Bessie Stringfield, the “Motorcycle Queen of Miami”, broke barriers for women and African-American cyclists. Throughout her life she completed eight solo cross-country tours and served as a U.S. Army motorcycle dispatch rider. In 2002, she was inducted into the AMA Motorcycle Hall of Fame.
Born in Jamaica in 1911, she moved to Boston with her family and was orphaned by the age of five. Bessie never mentioned her adoptive mother’s name in interviews, but she gave Bessie her first motorcycle at age 16, a 1928 Indian Scout. Her adopted mother was a devout Irish Catholic and believed giving Bessie a motorcycle was God’s will. Bessie went on to say, “When I was in high school I wanted a motorcycle, and even though good girls didn’t ride motorcycles, I got one.”
Known as “BB” amongst friends, she took eight solo cross country trips in the 1930s and 1940s, as well as rides into Haiti, Europe, and South America. Tossing a coin on a map would determine her next destination, and she would pick up gigs at carnival shows as a hill climber and stunt racer to make money on the road. It wasn’t easy for Bessie to find a place to stay overnight when she drove through a racially tense and segregated South. She discussed the challenge in Ann Ferrar’s book, Hear me Roar.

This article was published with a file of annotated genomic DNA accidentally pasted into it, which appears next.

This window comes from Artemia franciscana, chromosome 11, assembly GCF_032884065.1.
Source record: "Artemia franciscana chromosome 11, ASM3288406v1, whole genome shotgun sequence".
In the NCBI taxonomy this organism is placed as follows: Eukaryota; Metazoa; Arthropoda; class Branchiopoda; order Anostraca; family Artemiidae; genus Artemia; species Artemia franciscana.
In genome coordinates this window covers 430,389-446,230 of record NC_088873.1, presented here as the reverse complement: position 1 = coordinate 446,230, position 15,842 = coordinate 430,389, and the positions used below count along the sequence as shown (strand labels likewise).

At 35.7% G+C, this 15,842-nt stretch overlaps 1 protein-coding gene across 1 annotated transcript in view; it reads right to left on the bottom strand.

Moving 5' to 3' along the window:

“If you had black skin, you couldn’t get a place to stay. I knew the Lord would take care of me, and He did. If I found black folks, I’d stay with them. If not, I’d sleep at filling stations on my motorcycle.”
In World War II, Bessie worked on courier duty as a civilian motorcycle dispatch rider for the Army. She completed intense training while serving, and learned such skills as weaving a makeshift bridge out of rope, and using tree limbs to cross swamps.
In the 1950s, Bessie bought a house in a Miami suburb, became a licensed practical nurse, and formed the Iron Horse Motorcycle Club. By this time she had been married and divorced six different times. While living there, she gained the lifelong moniker “The Motorcycle Queen of Miami.” In 1990, the AMA paid tribute to Bessie with the “Heroes of Harley Davidson” exhibit. Throughout her life, she owned 27 Harleys and claimed them to be “the only motorcycle ever made.” Bessie was still riding in 1993, when, at 82, her big, well-used heart beat its last.
Photos courtesy of the AMA Motorcycle Museum